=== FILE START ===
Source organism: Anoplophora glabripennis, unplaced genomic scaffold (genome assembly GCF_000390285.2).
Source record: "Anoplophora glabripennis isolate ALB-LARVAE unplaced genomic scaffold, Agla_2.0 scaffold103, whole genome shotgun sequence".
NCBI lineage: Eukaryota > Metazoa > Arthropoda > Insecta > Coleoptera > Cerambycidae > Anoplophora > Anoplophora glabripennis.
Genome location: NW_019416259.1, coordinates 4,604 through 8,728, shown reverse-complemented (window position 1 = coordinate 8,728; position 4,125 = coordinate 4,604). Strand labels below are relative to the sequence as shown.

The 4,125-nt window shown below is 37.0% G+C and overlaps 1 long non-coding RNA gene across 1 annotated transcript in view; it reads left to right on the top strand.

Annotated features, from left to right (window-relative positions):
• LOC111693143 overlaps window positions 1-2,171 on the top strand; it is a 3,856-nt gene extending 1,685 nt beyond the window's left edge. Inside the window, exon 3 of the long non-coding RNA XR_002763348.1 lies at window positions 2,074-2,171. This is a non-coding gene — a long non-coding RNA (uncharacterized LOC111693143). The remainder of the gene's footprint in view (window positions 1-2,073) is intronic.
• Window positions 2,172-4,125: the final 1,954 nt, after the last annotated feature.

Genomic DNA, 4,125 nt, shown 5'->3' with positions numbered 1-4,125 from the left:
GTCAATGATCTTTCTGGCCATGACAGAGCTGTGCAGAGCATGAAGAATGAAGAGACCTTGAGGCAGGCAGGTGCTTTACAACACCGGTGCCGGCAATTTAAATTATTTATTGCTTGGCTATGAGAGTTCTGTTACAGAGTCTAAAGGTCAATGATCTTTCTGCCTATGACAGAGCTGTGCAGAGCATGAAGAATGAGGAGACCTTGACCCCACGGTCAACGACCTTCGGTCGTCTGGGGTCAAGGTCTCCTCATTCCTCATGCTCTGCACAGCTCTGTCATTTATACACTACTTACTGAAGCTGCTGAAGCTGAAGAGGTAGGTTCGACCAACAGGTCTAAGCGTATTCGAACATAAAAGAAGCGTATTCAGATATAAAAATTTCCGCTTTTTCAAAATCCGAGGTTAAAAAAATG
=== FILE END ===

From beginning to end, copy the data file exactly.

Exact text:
Source organism: Anoplophora glabripennis, unplaced genomic scaffold (genome assembly GCF_000390285.2).
Source record: "Anoplophora glabripennis isolate ALB-LARVAE unplaced genomic scaffold, Agla_2.0 scaffold103, whole genome shotgun sequence".
NCBI lineage: Eukaryota > Metazoa > Arthropoda > Insecta > Coleoptera > Cerambycidae > Anoplophora > Anoplophora glabripennis.
Genome location: NW_019416259.1, coordinates 4,604 through 8,728, shown reverse-complemented (window position 1 = coordinate 8,728; position 4,125 = coordinate 4,604). Strand labels below are relative to the sequence as shown.

The 4,125-nt window shown below is 37.0% G+C and overlaps 1 long non-coding RNA gene across 1 annotated transcript in view; it reads left to right on the top strand.

Annotated features, from left to right (window-relative positions):
• LOC111693143 overlaps window positions 1-2,171 on the top strand; it is a 3,856-nt gene extending 1,685 nt beyond the window's left edge. Inside the window, exon 3 of the long non-coding RNA XR_002763348.1 lies at window positions 2,074-2,171. This is a non-coding gene — a long non-coding RNA (uncharacterized LOC111693143). The remainder of the gene's footprint in view (window positions 1-2,073) is intronic.
• Window positions 2,172-4,125: the final 1,954 nt, after the last annotated feature.

Genomic DNA, 4,125 nt, shown 5'->3' with positions numbered 1-4,125 from the left:
GTCAATGATCTTTCTGGCCATGACAGAGCTGTGCAGAGCATGAAGAATGAAGAGACCTTGAGGCAGGCAGGTGCTTTACAACACCGGTGCCGGCAATTTAAATTATTTATTGCTTGGCTATGAGAGTTCTGTTACAGAGTCTAAAGGTCAATGATCTTTCTGCCTATGACAGAGCTGTGCAGAGCATGAAGAATGAGGAGACCTTGACCCCACGGTCAACGACCTTCGGTCGTCTGGGGTCAAGGTCTCCTCATTCCTCATGCTCTGCACAGCTCTGTCATTTATACACTACTTACTGAAGCTGCTGAAGCTGAAGAGGTAGGTTCGACCAACAGGTCTAAGCGTATTCGAACATAAAAGAAGCGTATTCAGATATAAAAATTTCCGCTTTTTCAAAATCCGAGGTTAAAAAAATG